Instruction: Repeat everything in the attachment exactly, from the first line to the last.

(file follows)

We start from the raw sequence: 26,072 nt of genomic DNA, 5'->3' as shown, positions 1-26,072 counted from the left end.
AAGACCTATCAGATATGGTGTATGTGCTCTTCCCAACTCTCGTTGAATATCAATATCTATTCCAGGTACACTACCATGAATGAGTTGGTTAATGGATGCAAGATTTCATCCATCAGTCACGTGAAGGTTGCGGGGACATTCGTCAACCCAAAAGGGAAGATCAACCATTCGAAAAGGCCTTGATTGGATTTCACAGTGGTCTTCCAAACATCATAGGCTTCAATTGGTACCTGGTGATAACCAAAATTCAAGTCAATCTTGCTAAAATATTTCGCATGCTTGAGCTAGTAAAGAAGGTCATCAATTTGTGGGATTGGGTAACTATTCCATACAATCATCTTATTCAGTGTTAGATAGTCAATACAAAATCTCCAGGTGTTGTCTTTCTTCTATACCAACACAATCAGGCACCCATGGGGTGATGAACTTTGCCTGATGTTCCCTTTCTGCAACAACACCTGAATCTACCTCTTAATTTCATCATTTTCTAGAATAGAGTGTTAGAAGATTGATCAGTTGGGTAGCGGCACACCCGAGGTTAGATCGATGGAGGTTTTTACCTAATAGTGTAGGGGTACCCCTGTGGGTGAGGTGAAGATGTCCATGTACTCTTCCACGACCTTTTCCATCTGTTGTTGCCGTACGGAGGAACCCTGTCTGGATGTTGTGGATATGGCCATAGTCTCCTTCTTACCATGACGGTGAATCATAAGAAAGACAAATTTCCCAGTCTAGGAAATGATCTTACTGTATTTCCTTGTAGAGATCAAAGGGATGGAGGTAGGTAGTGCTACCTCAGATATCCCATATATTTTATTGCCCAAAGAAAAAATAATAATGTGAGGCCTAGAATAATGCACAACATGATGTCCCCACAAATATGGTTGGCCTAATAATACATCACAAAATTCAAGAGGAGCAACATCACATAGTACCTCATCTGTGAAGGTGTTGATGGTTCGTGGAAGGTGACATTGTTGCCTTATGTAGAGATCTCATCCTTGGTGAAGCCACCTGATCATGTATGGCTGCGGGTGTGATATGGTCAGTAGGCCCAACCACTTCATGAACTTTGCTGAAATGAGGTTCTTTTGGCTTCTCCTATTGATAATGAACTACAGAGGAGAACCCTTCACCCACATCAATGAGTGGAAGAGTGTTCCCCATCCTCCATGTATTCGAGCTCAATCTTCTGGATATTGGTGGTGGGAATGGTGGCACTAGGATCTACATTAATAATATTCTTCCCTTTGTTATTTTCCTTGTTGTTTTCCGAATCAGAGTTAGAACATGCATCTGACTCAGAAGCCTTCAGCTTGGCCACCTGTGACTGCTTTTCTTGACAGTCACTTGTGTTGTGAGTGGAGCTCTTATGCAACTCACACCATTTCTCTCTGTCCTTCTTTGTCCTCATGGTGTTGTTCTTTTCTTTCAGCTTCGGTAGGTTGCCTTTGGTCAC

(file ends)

We start from the raw sequence: 26,072 nt of genomic DNA, 5'->3' as shown, positions 1-26,072 counted from the left end.
AAGACCTATCAGATATGGTGTATGTGCTCTTCCCAACTCTCGTTGAATATCAATATCTATTCCAGGTACACTACCATGAATGAGTTGGTTAATGGATGCAAGATTTCATCCATCAGTCACGTGAAGGTTGCGGGGACATTCGTCAACCCAAAAGGGAAGATCAACCATTCGAAAAGGCCTTGATTGGATTTCACAGTGGTCTTCCAAACATCATAGGCTTCAATTGGTACCTGGTGATAACCAAAATTCAAGTCAATCTTGCTAAAATATTTCGCATGCTTGAGCTAGTAAAGAAGGTCATCAATTTGTGGGATTGGGTAACTATTCCATACAATCATCTTATTCAGTGTTAGATAGTCAATACAAAATCTCCAGGTGTTGTCTTTCTTCTATACCAACACAATCAGGCACCCATGGGGTGATGAACTTTGCCTGATGTTCCCTTTCTGCAACAACACCTGAATCTACCTCTTAATTTCATCATTTTCTAGAATAGAGTGTTAGAAGATTGATCAGTTGGGTAGCGGCACACCCGAGGTTAGATCGATGGAGGTTTTTACCTAATAGTGTAGGGGTACCCCTGTGGGTGAGGTGAAGATGTCCATGTACTCTTCCACGACCTTTTCCATCTGTTGTTGCCGTACGGAGGAACCCTGTCTGGATGTTGTGGATATGGCCATAGTCTCCTTCTTACCATGACGGTGAATCATAAGAAAGACAAATTTCCCAGTCTAGGAAATGATCTTACTGTATTTCCTTGTAGAGATCAAAGGGATGGAGGTAGGTAGTGCTACCTCAGATATCCCATATATTTTATTGCCCAAAGAAAAAATAATAATGTGAGGCCTAGAATAATGCACAACATGATGTCCCCACAAATATGGTTGGCCTAATAATACATCACAAAATTCAAGAGGAGCAACATCACATAGTACCTCATCTGTGAAGGTGTTGATGGTTCGTGGAAGGTGACATTGTTGCCTTATGTAGAGATCTCATCCTTGGTGAAGCCACCTGATCATGTATGGCTGCGGGTGTGATATGGTCAGTAGGCCCAACCACTTCATGAACTTTGCTGAAATGAGGTTCTTTTGGCTTCTCCTATTGATAATGAACTACAGAGGAGAACCCTTCACCCACATCAATGAGTGGAAGAGTGTTCCCCATCCTCCATGTATTCGAGCTCAATCTTCTGGATATTGGTGGTGGGAATGGTGGCACTAGGATCTACATTAATAATATTCTTCCCTTTGTTATTTTCCTTGTTGTTTTCCGAATCAGAGTTAGAACATGCATCTGACTCAGAAGCCTTCAGCTTGGCCACCTGTGACTGCTTTTCTTGACAGTCACTTGTGTTGTGAGTGGAGCTCTTATGCAACTCACACCATTTCTCTCTGTCCTTCTTTGTCCTCATGGTGTTGTTCTTTTCTTTCAGCTTCGGTAGGTTGCCTTTGGTCAC